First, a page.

- United 1.63%
- Frontier – 0.92%
Delays are annoying, but it is actually cancellations that scare me more, and would be a more important thing to focus on, especially for the leisure traveler who isn’t going to miss a meeting or something crucial due to a 1-2 hour delay.
That said, you are rolling the dice a bit with low cost carriers as you may be “stuck” in the event of a major delay or cancellation for a longer period of time than with the legacy carriers. However, if you don’t have elite status on the legacy carrier you are traveling on, you are not at the top of their priority list either. I think the best way to defend against this with Spirit is simply to have miles and points in other programs you can use if you really need to book a last minute ticket to get your out of wherever you are stuck in case one of the low cost carriers isn’t offering you a solution that will work. My parents have never had to do that in all of their low-cost carrier flights, but it may eventually happen.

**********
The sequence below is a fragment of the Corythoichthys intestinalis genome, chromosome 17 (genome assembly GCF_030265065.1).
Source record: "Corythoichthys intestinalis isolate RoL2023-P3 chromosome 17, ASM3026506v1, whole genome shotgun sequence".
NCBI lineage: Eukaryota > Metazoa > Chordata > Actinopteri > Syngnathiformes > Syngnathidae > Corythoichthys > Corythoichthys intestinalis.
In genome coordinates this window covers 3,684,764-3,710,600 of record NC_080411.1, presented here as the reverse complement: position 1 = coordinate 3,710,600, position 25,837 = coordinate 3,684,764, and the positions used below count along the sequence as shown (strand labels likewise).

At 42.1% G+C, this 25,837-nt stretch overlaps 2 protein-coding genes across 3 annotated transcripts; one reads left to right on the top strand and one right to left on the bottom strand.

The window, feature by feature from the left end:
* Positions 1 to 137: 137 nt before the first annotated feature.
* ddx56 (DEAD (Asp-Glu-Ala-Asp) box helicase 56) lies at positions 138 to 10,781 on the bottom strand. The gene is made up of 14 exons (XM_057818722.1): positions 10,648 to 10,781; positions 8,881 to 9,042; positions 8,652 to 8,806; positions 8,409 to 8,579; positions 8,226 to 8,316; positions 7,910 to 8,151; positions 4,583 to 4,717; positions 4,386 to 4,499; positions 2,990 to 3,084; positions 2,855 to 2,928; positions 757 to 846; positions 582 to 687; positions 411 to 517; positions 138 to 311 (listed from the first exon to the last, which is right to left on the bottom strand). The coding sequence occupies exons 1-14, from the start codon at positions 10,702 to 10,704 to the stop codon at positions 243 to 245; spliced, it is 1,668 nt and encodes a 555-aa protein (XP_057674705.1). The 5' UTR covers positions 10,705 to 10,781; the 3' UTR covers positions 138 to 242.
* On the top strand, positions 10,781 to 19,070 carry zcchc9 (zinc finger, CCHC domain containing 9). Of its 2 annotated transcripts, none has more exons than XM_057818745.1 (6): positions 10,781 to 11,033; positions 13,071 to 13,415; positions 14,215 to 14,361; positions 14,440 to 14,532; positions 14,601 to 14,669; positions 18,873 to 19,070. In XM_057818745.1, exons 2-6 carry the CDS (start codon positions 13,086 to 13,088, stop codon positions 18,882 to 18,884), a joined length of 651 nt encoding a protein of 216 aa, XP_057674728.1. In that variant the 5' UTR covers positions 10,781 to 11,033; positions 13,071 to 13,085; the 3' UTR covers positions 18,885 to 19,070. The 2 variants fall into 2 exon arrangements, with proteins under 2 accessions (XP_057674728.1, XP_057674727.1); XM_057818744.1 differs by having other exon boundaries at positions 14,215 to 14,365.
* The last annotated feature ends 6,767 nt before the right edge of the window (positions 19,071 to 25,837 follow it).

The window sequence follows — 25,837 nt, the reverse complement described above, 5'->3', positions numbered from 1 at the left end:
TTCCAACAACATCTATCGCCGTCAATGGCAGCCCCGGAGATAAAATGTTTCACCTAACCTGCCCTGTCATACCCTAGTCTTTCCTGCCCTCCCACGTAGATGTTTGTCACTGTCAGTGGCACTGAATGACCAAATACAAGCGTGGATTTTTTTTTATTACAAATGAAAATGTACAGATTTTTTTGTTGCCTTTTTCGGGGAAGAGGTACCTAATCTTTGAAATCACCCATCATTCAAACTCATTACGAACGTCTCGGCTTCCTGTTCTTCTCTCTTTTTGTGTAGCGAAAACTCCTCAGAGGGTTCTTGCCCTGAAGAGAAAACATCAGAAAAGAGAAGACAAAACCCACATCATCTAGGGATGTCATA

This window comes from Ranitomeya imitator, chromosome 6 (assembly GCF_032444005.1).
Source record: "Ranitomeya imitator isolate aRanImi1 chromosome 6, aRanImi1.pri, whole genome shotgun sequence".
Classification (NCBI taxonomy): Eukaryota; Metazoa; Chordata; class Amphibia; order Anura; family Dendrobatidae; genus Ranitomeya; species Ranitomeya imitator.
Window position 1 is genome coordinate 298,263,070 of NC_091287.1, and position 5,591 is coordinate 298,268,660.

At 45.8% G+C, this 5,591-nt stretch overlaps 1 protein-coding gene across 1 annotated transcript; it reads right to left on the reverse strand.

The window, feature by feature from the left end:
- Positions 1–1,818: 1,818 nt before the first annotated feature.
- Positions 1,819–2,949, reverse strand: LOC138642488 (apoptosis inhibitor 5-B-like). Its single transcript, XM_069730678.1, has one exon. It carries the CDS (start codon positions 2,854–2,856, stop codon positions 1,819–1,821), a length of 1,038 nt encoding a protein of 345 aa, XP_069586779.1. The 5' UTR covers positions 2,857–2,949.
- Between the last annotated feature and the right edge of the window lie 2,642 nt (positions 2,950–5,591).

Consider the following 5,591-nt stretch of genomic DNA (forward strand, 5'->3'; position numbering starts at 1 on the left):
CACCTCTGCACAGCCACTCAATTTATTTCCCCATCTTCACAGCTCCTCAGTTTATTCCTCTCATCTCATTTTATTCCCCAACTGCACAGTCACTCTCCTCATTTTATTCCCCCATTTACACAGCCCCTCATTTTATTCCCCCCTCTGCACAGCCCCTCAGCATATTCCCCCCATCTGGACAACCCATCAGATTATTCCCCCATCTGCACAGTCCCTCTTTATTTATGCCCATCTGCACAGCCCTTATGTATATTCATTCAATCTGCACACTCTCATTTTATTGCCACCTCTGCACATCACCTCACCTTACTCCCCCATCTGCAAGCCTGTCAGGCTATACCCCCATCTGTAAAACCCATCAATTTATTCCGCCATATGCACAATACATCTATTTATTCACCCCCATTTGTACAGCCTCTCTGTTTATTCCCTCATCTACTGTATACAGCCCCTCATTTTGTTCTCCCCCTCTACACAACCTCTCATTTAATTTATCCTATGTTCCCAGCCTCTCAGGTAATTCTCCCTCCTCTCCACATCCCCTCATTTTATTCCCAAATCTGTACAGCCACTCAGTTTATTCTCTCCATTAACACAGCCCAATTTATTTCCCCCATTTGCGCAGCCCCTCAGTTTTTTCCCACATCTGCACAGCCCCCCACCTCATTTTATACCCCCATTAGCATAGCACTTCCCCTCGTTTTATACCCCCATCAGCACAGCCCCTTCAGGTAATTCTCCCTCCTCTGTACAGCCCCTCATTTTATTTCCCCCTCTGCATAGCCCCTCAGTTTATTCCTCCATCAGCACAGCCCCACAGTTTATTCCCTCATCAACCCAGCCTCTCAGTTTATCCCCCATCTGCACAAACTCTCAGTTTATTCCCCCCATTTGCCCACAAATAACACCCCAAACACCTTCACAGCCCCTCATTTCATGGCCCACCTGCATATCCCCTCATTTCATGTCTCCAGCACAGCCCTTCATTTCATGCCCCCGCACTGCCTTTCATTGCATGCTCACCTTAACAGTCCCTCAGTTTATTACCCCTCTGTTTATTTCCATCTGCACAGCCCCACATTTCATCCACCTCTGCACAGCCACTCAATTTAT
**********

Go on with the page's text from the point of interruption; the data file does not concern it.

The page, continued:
So, should you fly a low cost carrier? Not necessarily. Probably not if you are a business traveler earning/using elite status and someone else is footing the bill for flights. Probably not if you have the miles to fly someone else. However with deals like 2,500 miles to the Caribbean, I think there is a growing segment of the population, even within the miles and points community, that should be looking at the low cost carriers at least as a supplement to their primary programs. I know that these carriers are increasingly on my mind, and as a result on this site.